Fig. 1. Photograph of coumarins (100 μmol/L) in various solvents under UV lamp (365 nm): Toluene, dioxane, EtOAc, CHCl3, acetone, ACN, DMSO, isopropyl alcohol, EtOH, MeOH, and PBS (1-11).

The biological imaging performance of COLD-6 was further tested. The results showed that COLD-6 no have biological toxicity even at 100 μmol/L (Fig. S14 in Supporting information). In addition, the fluorescence intensity increases gradually until 2 h, therefore we select 2 h as the optimal staining time of cells in vitro (Fig. S15 in Supporting information). The maximum absorption wavelength of COLD-6 is near 450 nm, but the available excitation channels of fluorescence microscope are 405 nm (DAPI) and 488 nm (FITC). Therefore, the applicability of these two channels on COLD-6 imaging in cells was discussed. As the Fig. 2A showed, the fluorescence of COLD-6 granulated in A549 cells under DAPI channel while distributed near the cell membrane under FITC channel. Furthermore, the fluorescence emission of COLD-6 was collected in 410−480 nm (green) and 500−560 nm (purple) under the excitation wavelength of 405 nm. As a result, the fluorescence of different collection scope overlap in white in A549 cells, but the green channel displayed some interferences that do not overlap with the purple channel may due to the potential interference from biological short-wavelength emission (Fig. 2B). Thus, the tested parameter of COLD-6 at fluorescence microscope can be determined as: λex=405 nm, λem=500−560 nm. To verify the LDs targeting ability of COLD-6, the A549 cells were incubated with COLD-6 (green channel) and LDs-Red (Nile-Red, red channel) simultaneously. The green particles were all located in the red area (Fig. 2C). This indicated that COLD-6 has sensitivity and selectivity to LDs.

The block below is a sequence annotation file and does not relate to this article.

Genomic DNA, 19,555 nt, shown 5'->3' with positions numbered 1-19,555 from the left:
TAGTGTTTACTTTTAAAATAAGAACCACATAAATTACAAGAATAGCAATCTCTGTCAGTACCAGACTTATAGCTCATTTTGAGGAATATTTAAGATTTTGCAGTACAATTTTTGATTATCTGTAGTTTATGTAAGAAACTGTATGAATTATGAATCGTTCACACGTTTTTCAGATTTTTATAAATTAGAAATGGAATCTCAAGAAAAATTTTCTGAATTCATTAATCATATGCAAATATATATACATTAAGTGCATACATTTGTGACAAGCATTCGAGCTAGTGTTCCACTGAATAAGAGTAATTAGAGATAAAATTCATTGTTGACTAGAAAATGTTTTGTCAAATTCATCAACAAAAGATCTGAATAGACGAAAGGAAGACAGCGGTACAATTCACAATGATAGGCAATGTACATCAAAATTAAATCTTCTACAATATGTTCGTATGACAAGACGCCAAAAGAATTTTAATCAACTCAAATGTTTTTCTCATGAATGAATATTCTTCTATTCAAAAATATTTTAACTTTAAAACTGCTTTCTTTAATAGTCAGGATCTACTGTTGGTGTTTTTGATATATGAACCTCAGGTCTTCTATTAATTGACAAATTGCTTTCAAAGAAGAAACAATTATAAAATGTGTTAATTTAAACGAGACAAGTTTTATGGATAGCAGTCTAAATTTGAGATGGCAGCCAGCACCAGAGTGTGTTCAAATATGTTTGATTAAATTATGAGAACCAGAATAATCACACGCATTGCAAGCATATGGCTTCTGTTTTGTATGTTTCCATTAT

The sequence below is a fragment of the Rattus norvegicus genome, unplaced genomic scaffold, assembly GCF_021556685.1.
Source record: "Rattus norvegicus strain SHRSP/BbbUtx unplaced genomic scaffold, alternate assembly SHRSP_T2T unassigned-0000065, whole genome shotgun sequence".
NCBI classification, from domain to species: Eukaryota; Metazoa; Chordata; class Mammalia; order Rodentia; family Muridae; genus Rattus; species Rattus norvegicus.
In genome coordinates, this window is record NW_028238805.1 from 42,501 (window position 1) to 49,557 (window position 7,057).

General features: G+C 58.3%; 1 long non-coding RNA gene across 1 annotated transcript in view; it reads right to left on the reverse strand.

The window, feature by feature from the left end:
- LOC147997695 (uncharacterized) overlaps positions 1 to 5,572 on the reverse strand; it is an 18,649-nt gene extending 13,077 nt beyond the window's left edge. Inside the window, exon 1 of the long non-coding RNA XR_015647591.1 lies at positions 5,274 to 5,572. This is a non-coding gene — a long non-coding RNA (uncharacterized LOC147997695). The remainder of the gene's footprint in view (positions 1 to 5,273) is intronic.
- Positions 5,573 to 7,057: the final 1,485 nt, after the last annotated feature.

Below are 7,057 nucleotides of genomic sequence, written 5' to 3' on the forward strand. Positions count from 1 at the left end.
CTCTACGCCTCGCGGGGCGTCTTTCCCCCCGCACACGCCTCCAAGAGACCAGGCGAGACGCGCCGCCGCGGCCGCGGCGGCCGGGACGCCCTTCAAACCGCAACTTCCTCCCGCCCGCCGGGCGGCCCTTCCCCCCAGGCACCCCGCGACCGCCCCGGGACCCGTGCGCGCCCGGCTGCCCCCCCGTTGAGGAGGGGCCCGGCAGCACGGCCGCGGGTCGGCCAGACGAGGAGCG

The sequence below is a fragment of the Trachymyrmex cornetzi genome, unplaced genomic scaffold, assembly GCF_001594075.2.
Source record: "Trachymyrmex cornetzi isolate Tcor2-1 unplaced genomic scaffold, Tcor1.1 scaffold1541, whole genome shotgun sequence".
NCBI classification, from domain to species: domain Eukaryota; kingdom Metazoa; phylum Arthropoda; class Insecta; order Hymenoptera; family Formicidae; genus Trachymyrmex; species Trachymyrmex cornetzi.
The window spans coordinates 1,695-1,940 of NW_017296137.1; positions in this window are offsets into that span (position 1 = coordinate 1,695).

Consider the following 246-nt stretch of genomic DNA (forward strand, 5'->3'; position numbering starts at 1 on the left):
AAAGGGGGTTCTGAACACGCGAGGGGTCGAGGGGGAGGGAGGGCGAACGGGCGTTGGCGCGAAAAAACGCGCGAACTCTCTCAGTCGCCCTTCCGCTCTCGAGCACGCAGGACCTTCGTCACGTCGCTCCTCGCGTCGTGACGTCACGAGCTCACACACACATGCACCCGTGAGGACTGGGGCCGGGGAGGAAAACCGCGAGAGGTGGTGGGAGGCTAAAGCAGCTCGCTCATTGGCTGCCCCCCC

Fig. 2. The A549 cells were treated with COLD-6 (1 μmol/L), and (A) the fluorescence images were obtained under 405 nm/DAPI and 488 nm/FITC channel; (B) the fluorescence images were obtained under the receiving range of 410-480 nm and 500-560 nm, λex=405 nm. (C) The A549 cells were treated with COLD-6 (1 μmol/L) and LDs-tracker (Nile-Red, 1 μmol/L), the fluorescence images were obtained, green: λex=405 nm and λem=500-550 nm, red: λex=555 nm and λem=560-620 nm. Scale bar=10 μm.

To assess the performance of COLD-6 on monitoring behavior of LDs in cells, a model of starvation-induced autophagy was established to observe the process of lipophagy of LDs (Fig. 3A). If LDs and lysosomes are fused in treated cells, more distinguishable yellow fluorescence arising from co-localization of lysosomes (green) and LDs (red) will be observed. The situation of cells starved for 0, 1, 2, 5 h were performed to observe the whole autophagy process (Fig. S16 in Supporting information). Because lipophagy is a gradual process, thus the distribution of LDs and lysosomes in one cell may show three different states, exist alone (Ⅰ, Ⅱ), gradually fuse (Ⅲ) and completely devour (Ⅳ), during starvation. Which were represented by the results showed at Fig. 3B. This indicates COLD-6 can track the movement of LDs with excellent resolution and selectivity.